The analog neural network chip HAGEN is trained with evolutionary algorithms. Two very important parameters to determine the best physical implementation of the algorithm are network size and speed. Within the distributed system several network chips can be used in parallel to increase the maximum size. The topic of this page is how to increase the speed.
The network chip knows two operating modes: First, during configuration, the synaptic weights are written. In terms of the evolutionary algorithm, a new individual is transferred to the chip. Second, in operating mode the test data is presented and - after having been processed by the network - the result data is read and evaluated. The chip is designed for high-speed applications. Its maximum configuration mode data rate is about 600 MByte per second, while in operation mode 1.3 GByte can be transferred per second.
Most likely, a pure software implementation would not be able to cope with that speed, particularly a software running on the embedded PowerPC. Therefore, a programmable hardware acceleration was developed to use the chip at its maximum speed.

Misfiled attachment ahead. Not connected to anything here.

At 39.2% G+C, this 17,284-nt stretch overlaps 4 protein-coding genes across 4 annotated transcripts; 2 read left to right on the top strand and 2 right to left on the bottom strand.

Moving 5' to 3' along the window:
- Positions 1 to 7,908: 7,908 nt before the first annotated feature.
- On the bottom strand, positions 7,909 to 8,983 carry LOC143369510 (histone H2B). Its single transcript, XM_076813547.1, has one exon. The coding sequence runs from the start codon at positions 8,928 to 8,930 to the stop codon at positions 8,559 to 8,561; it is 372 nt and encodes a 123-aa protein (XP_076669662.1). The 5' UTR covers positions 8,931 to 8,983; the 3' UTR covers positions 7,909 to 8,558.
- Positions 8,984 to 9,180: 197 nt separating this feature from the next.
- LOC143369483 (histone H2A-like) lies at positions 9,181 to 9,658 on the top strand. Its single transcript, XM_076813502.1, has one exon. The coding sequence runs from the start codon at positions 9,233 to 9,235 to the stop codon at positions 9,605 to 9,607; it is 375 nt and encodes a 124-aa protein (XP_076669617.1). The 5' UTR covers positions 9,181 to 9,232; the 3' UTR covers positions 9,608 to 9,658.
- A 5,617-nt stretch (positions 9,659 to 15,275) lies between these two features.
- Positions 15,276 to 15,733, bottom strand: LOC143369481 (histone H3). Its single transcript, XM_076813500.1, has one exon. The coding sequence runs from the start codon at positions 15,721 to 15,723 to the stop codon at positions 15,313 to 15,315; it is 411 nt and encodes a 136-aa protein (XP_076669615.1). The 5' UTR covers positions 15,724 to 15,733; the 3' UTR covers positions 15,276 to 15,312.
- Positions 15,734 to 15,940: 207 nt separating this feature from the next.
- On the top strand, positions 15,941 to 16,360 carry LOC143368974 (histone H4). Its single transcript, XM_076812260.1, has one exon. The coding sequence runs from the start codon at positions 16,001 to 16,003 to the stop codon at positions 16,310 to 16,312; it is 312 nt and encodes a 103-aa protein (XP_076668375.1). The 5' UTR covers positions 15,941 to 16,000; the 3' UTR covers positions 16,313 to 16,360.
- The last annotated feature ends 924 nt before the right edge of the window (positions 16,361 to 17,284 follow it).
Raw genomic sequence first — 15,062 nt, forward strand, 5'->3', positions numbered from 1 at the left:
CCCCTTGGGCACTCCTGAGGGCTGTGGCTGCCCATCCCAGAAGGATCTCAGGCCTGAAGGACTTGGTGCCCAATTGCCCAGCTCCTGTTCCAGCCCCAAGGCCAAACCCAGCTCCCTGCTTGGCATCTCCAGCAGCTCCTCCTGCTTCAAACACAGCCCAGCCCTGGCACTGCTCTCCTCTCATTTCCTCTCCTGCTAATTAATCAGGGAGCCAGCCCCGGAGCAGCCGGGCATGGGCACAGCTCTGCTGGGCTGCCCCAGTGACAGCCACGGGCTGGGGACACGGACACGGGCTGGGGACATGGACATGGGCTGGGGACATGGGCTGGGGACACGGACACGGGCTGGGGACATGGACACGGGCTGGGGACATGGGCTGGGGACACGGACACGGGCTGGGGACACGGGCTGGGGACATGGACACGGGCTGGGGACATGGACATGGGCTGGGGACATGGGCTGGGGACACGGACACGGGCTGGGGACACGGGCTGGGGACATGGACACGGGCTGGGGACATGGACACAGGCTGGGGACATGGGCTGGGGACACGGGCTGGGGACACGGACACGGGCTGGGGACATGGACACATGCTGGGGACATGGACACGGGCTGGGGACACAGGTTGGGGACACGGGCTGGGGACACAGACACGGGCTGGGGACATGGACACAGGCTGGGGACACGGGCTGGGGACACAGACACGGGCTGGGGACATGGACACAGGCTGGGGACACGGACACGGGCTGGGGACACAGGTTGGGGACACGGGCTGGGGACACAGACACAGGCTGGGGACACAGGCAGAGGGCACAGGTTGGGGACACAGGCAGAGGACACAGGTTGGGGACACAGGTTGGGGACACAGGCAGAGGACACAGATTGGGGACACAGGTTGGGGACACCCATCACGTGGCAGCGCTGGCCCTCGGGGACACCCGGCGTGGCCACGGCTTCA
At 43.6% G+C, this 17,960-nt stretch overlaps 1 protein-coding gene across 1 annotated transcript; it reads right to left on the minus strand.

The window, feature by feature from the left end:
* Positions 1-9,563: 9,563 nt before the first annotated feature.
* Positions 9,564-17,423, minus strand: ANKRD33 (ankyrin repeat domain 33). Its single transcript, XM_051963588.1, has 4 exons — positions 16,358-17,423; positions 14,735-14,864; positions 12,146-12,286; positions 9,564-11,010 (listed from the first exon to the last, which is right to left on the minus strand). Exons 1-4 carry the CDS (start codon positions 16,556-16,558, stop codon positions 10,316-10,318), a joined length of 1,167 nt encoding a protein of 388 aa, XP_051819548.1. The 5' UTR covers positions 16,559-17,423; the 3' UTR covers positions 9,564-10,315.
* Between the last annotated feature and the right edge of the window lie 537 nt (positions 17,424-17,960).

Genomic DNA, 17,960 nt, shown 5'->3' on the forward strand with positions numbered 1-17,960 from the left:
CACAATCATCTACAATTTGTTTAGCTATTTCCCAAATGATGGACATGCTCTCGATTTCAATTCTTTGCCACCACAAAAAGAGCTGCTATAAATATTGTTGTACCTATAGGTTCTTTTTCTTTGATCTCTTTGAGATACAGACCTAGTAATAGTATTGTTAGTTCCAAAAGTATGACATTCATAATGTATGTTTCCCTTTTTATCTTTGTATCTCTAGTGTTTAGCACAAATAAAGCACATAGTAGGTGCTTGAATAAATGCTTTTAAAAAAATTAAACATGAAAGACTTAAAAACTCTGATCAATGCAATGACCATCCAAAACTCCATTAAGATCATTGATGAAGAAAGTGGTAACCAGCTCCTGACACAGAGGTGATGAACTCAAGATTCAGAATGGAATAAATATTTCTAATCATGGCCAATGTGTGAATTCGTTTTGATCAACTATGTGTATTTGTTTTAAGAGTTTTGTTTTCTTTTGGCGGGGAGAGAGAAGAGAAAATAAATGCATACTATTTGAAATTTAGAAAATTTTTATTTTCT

All data transfer to and from the chip is organized by a chip control unit implemented in the FPGA (for more information about the physical hardware structure follow this link: Distributed HAGEN). The synaptic weights and the test data used in operation mode are read from the local memory and written directly to the neural network chip. To produce new offspring at the necessary rate, an evolutionary coprocessor was developed. Its design pursues three aims: First, it must be fast enough to cope with the neural network's speed. Second, it should be completely controlled by software instructions and third, it should be able to carry out a wide range of conceivable evolutionary algorithms. For a detailed description of the coprocessor please have a look at 'Speeding Up Hardware Evolution: A Coprocessor for Evolutionary Algorithms' in the publications area. By using four parallel data pipelines the coprocessor is able to generate new individuals, by utilizing programmable crossover and mutation operators, at a rate of 640 MByte per second.
Another issue is the fitness calculation. Depending on the given problem, it might be quite costly in terms of data rate and computing power; but, unlike the evolutionary operators which are similar for different tasks, the fitness function is highly problem dependent. Therefore a standardized fitness calculation is not available. It is planned to preprocess the result data from the chip in customized logic to reduce the amount of data the PowerPC has to handle.
With all the computational costly operations carried out in hardware, the software running on the embedded PowerPC has to execute the high level parts of the training algorithm only. Nevertheless, it can use the neural network chip at maximum speed.